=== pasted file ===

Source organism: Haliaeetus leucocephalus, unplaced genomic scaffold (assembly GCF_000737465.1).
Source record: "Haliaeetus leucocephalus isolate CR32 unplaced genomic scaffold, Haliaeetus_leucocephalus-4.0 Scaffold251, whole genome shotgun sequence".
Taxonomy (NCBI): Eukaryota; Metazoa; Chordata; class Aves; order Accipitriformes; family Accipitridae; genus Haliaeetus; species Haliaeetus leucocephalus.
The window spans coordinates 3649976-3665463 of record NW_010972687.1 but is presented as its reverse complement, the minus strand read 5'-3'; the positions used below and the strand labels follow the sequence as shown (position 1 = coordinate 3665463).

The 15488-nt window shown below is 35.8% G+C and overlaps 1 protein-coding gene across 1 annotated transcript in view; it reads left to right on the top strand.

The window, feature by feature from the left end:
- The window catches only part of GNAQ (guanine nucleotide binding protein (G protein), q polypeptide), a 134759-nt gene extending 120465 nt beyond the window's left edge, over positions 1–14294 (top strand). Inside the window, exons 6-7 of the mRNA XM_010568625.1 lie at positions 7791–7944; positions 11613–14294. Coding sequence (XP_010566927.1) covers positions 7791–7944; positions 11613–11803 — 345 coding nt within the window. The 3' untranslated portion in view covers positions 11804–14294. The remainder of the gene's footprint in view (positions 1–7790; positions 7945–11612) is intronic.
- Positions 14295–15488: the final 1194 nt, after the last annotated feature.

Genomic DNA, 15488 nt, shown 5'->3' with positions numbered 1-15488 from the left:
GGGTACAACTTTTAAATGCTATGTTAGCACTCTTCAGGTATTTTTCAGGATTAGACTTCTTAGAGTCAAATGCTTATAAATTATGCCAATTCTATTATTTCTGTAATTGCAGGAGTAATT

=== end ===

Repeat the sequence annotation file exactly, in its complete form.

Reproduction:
Source organism: Haliaeetus leucocephalus, unplaced genomic scaffold (assembly GCF_000737465.1).
Source record: "Haliaeetus leucocephalus isolate CR32 unplaced genomic scaffold, Haliaeetus_leucocephalus-4.0 Scaffold251, whole genome shotgun sequence".
Taxonomy (NCBI): Eukaryota; Metazoa; Chordata; class Aves; order Accipitriformes; family Accipitridae; genus Haliaeetus; species Haliaeetus leucocephalus.
The window spans coordinates 3649976-3665463 of record NW_010972687.1 but is presented as its reverse complement, the minus strand read 5'-3'; the positions used below and the strand labels follow the sequence as shown (position 1 = coordinate 3665463).

The 15488-nt window shown below is 35.8% G+C and overlaps 1 protein-coding gene across 1 annotated transcript in view; it reads left to right on the top strand.

The window, feature by feature from the left end:
- The window catches only part of GNAQ (guanine nucleotide binding protein (G protein), q polypeptide), a 134759-nt gene extending 120465 nt beyond the window's left edge, over positions 1–14294 (top strand). Inside the window, exons 6-7 of the mRNA XM_010568625.1 lie at positions 7791–7944; positions 11613–14294. Coding sequence (XP_010566927.1) covers positions 7791–7944; positions 11613–11803 — 345 coding nt within the window. The 3' untranslated portion in view covers positions 11804–14294. The remainder of the gene's footprint in view (positions 1–7790; positions 7945–11612) is intronic.
- Positions 14295–15488: the final 1194 nt, after the last annotated feature.

Genomic DNA, 15488 nt, shown 5'->3' with positions numbered 1-15488 from the left:
GGGTACAACTTTTAAATGCTATGTTAGCACTCTTCAGGTATTTTTCAGGATTAGACTTCTTAGAGTCAAATGCTTATAAATTATGCCAATTCTATTATTTCTGTAATTGCAGGAGTAATT